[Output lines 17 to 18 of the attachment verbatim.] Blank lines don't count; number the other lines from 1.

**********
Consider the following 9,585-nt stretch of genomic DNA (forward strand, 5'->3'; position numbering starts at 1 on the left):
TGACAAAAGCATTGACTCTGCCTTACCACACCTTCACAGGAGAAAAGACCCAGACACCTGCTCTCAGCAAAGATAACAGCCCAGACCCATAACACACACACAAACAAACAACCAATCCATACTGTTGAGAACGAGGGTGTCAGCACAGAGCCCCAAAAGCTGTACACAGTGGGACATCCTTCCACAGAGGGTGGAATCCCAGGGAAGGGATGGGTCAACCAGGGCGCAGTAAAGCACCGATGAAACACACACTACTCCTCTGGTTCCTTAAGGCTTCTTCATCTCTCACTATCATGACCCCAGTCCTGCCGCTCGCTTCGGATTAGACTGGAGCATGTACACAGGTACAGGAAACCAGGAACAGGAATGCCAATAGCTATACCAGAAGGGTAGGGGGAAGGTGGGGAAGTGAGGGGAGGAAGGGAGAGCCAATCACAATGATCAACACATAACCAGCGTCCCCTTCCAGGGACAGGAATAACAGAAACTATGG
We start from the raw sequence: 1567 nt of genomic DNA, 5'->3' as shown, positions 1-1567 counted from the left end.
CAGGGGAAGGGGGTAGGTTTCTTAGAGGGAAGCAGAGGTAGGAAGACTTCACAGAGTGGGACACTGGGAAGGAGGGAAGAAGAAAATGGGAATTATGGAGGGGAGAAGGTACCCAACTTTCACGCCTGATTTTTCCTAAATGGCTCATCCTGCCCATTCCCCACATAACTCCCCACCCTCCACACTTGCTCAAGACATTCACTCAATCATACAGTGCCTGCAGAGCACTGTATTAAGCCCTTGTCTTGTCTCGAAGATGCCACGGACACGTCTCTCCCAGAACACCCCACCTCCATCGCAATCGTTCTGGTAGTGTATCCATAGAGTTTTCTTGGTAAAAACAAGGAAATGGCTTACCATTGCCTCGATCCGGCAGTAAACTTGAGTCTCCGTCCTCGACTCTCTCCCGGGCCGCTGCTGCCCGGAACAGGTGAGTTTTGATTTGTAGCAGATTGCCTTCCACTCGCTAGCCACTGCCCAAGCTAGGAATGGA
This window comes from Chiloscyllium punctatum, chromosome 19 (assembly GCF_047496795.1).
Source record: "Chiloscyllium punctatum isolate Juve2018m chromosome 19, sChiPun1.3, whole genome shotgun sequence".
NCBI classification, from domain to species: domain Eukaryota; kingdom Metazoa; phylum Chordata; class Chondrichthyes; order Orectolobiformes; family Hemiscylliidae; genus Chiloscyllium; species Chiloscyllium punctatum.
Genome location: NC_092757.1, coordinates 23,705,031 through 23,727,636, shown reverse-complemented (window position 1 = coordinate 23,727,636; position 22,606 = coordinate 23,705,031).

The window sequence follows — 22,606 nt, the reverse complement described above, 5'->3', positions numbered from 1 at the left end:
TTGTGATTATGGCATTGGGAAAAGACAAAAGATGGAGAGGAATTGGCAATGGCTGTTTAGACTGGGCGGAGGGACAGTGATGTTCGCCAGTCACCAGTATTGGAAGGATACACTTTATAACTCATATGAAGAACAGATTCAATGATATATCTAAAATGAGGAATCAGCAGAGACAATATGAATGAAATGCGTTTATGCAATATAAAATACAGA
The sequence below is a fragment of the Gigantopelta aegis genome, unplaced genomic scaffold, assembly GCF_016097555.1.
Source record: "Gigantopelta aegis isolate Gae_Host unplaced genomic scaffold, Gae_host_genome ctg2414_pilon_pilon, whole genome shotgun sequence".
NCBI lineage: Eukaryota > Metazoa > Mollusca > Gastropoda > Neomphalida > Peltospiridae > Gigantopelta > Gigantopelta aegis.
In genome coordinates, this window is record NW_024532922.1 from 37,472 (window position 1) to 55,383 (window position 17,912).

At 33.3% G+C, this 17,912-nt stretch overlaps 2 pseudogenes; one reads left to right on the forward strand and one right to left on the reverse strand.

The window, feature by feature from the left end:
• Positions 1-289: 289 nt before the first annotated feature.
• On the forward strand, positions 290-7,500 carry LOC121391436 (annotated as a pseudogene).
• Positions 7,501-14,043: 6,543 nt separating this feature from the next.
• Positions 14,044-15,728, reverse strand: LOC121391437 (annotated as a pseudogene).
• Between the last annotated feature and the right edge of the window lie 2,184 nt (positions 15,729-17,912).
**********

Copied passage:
• Positions 1-289: 289 nt before the first annotated feature.
• On the forward strand, positions 290-7,500 carry LOC121391436 (annotated as a pseudogene).